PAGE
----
Takeout restaurants, supermarkets, pharmacies and banks can remain open. But they’ll have to close each day at 6 p.m.

Even citizens will be barred from the streets between 5 a.m. and 9 p.m., save for those working in security, health or food distribution.

The governor’s order sets a six-month jail term or a fine of up to $5,000 for violators.

It came a day after the governor ordered schools closed until March 30.

MEXICO SHUTS DOWN SOCCER MATCHES

Professional soccer is shutting down in Mexico.

The move will follow Sunday’s matches, which were already being played before empty stands as a precaution due to the new coronavirus.

The measure applies to the men’s top-flight and second divisions and the fledgling women’s league.

Soccer officials said in a statement that the measure would remain in effect until it’s determined it’s safe to restart play in coordination with Mexico’s Health Department.

The decision follows similar ones elsewhere such as the United States, where professional and collegiate sports have been shut down.

Mexico previously played soccer matches without fans for several weeks during the 2009 H1N1 influenza health emergency, an outbreak with Mexico as the epicenter.

Mexico health officials on Saturday night raised the number of confirmed coronavirus cases in the country to 41, up from 26 the previous day and 11 the day before that. On Sunday at least two more were announced by state-level authorities.

FIRST DEATH REPORTED IN CAYMAN ISLANDS

A man removed from a Caribbean cruise has become the first death from COVID-19 in the Cayman Islands.

The man apparently was a passenger on the same vessel, the Costa Luminosa, that experienced two other confirmed cases of the virus.

The islands’ government says that the 68-year-old patient was admitted to Health City in critical condition for urgent cardiac treatment on Feb. 29 following two cardiac arrests. Tests during treatment confirmed that he also had the virus.

Two other passengers from the ship, a 68-year-old Italian woman and her 70-year-old husband, were taken to a hospital in Puerto Rico. Tests confirmed they had the virus.

GERMANY CLOSES BORDERS

Germany will partially close its borders with France, Switzerland, Austria, Luxembourg and Denmark as it steps up efforts to stem the spread of the new coronavirus.

Interior Minister Horst Seehofer says the new checks will take effect at 8 a.m. Monday. He says people who commute across the border to work will still be able to cross, as will goods.

Seehofer said Sunday that people “without a valid reason to travel will no longer be allowed to enter and leave” Germany. He added that German citizens in the neighboring countries will be allowed back in.

Germany had confirmed nearly 4,000 infections with the virus by Saturday. Authorities have reported 11 deaths.

Germany’s northern neighbour, Denmark, and eastern neighbors Poland and the Czech Republic already closed their own frontiers in recent days. Germany also has borders with the Netherlands and Belgium, which are not affected.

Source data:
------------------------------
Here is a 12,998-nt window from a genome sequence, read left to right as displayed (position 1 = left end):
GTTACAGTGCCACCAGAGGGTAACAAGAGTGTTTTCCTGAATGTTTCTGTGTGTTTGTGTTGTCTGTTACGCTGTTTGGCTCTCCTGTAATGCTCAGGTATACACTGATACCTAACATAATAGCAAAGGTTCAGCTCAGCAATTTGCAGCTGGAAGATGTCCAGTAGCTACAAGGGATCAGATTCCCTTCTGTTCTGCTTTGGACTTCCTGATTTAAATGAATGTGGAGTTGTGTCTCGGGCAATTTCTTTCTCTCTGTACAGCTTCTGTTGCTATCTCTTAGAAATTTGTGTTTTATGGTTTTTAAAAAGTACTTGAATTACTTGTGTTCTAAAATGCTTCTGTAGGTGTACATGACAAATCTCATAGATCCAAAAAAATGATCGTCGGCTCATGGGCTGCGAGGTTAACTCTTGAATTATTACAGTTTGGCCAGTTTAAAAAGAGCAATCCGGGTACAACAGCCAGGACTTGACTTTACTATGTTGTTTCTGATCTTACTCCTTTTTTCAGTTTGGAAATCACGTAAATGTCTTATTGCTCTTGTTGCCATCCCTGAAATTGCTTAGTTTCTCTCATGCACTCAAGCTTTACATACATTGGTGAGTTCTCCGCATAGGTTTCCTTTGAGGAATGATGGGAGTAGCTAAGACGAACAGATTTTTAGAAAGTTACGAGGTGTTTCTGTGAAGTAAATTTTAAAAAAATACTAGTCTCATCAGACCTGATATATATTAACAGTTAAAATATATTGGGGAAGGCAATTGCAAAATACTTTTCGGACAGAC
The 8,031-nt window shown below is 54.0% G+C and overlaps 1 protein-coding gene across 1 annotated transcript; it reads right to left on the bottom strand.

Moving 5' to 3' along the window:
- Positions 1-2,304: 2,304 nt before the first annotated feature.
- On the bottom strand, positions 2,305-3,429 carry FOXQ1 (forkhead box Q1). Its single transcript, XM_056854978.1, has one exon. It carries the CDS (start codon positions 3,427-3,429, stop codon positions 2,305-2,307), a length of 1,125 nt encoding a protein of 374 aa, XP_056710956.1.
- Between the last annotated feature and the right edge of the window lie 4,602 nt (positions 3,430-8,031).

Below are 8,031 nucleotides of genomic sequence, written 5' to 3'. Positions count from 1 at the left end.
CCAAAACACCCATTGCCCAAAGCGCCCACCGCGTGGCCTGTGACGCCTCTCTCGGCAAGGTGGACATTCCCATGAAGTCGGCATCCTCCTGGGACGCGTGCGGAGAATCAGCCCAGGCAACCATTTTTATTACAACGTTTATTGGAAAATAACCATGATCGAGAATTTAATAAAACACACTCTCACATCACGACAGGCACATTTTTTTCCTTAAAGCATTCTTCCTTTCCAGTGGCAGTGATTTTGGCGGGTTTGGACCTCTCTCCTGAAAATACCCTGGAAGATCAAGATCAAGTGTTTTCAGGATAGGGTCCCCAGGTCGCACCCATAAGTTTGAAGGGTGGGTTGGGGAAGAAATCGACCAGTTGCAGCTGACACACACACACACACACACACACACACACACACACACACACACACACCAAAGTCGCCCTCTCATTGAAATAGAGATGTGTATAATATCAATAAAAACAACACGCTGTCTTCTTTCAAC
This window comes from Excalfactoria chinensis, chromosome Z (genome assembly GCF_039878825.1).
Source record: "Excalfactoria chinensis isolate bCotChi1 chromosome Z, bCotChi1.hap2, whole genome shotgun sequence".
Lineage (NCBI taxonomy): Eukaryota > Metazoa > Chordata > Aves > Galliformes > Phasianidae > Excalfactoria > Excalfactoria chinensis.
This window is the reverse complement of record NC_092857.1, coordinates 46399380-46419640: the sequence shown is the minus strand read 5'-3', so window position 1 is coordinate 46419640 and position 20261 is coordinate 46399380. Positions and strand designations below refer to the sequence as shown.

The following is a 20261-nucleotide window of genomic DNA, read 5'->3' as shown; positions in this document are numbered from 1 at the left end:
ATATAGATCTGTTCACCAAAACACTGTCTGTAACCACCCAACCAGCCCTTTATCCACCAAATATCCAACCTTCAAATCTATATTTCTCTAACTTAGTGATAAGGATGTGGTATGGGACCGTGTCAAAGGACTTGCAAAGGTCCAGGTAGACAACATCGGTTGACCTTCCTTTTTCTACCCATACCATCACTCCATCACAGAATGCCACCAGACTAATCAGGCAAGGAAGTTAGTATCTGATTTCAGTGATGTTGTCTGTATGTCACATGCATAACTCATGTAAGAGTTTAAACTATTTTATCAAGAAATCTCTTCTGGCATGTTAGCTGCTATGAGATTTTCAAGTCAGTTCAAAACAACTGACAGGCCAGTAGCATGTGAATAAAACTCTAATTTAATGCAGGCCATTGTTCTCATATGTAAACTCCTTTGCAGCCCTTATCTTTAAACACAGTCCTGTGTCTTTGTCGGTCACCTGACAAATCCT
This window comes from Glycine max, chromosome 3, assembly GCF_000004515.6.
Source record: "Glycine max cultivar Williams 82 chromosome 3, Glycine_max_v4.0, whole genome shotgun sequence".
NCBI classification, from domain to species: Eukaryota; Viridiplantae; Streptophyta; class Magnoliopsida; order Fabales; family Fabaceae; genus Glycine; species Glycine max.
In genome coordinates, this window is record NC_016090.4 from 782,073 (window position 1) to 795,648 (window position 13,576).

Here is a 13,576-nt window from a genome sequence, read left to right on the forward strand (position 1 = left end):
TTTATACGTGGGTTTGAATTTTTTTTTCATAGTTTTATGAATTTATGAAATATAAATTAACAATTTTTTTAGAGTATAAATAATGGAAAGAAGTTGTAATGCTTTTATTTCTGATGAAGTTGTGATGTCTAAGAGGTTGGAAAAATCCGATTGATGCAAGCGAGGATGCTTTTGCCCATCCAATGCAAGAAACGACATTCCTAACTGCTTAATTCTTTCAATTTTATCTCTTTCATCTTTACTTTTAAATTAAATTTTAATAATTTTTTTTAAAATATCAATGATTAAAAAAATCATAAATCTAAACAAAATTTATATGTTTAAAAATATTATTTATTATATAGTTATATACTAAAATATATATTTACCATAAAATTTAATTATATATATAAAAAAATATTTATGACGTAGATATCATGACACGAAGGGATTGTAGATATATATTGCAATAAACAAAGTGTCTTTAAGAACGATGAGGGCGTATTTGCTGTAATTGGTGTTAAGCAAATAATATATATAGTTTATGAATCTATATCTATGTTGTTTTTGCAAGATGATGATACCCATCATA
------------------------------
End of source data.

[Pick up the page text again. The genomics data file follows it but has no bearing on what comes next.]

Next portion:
POPE PRAYS FOR AN END DESPITE LOCKDOWN

Despite Italy’s lockdown, Pope Francis has visited two churches in Rome to pray for an end to the coronavirus pandemic.

Vatican spokesman Matteo Bruni said Francis first went to St. Mary Major Basilica on Sunday. It’s near Rome’s central train station.

After that, the pope walked along a stretch of a central Rome street to visit another church. The second church has a crucifix that was carried in 1522 in a procession so that a plague then afflicting Rome would end.

Bruni says the pope prayed for an end to the pandemic and the healing of those who are sick.

Italians are cooped up at home by a government decree to combat the spread of the coronavirus. More than 24,700 people in the country have been diagnosed with the disease and more than 1,800 people have died.

According to the World Health Organization, the vast majority of people who get COVID-19 recover within weeks.

BRITISH GOVERNMENT WILL DECLARE EMERGENCY

Britain’s top health official says the government plans to set out emergency powers this week to deal with the viral outbreak, including requiring elderly to self-isolate and banning mass gatherings.

Health Secretary Matt Hancock said Sunday the government’s bill laying out its emergency action plan would be unveiled on Tuesday and published on Thursday.

Britain has taken a different approach and hasn’t yet heavily restricted everyday activities in the same way other countries across Europe have done, but Hancock’s comments suggested the government was ready to escalate its efforts.

There were 1,140 confirmed virus cases and 21 deaths in Britain, according to the most recent figures.

POPE FRANCIS SPEAKS FROM INSIDE

Pope Francis has praised people for their continuing efforts to help vulnerable communities, including the poor and the homeless, amid the coronavirus pandemic.

Francis for a second Sunday delivered noon remarks and the spoken blessing from inside the Apostolic Library instead of from a window overlooking St. Peter’s Square.

“Dear brothers and sisters, in these days St. Peter’s Square is closed, so my greeting is aimed directly at you are connected” via TV, online and other means.

Francis hailed the archbishop of Milan who last week went atop that city’s cathedral to pray before a statue of the Madonna as an example of priests’ “creativity” in keeping spiritually close to their flock. Francis expressed his ówn closeness to the sick, to those caring for them or tending to people isolated at home during lockdowns.